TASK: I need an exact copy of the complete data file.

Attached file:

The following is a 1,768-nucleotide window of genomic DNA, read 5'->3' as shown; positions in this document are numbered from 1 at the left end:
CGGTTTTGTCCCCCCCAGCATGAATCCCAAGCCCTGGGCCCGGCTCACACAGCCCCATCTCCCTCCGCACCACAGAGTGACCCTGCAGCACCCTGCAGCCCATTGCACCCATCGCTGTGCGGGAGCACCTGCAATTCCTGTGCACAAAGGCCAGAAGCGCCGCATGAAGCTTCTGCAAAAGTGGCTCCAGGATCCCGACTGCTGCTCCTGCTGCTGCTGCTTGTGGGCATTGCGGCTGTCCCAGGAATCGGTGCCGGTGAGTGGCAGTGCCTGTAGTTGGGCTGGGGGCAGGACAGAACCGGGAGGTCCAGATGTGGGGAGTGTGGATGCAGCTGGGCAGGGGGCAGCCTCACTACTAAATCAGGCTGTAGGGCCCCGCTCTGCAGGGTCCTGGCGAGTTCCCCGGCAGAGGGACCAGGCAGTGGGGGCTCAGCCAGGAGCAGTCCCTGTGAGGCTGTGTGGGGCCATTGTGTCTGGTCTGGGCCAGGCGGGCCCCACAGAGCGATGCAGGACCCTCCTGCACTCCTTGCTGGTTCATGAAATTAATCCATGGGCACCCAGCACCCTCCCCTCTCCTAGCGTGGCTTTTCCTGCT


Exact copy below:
The following is a 1,768-nucleotide window of genomic DNA, read 5'->3' as shown; positions in this document are numbered from 1 at the left end:
CGGTTTTGTCCCCCCCAGCATGAATCCCAAGCCCTGGGCCCGGCTCACACAGCCCCATCTCCCTCCGCACCACAGAGTGACCCTGCAGCACCCTGCAGCCCATTGCACCCATCGCTGTGCGGGAGCACCTGCAATTCCTGTGCACAAAGGCCAGAAGCGCCGCATGAAGCTTCTGCAAAAGTGGCTCCAGGATCCCGACTGCTGCTCCTGCTGCTGCTGCTTGTGGGCATTGCGGCTGTCCCAGGAATCGGTGCCGGTGAGTGGCAGTGCCTGTAGTTGGGCTGGGGGCAGGACAGAACCGGGAGGTCCAGATGTGGGGAGTGTGGATGCAGCTGGGCAGGGGGCAGCCTCACTACTAAATCAGGCTGTAGGGCCCCGCTCTGCAGGGTCCTGGCGAGTTCCCCGGCAGAGGGACCAGGCAGTGGGGGCTCAGCCAGGAGCAGTCCCTGTGAGGCTGTGTGGGGCCATTGTGTCTGGTCTGGGCCAGGCGGGCCCCACAGAGCGATGCAGGACCCTCCTGCACTCCTTGCTGGTTCATGAAATTAATCCATGGGCACCCAGCACCCTCCCCTCTCCTAGCGTGGCTTTTCCTGCT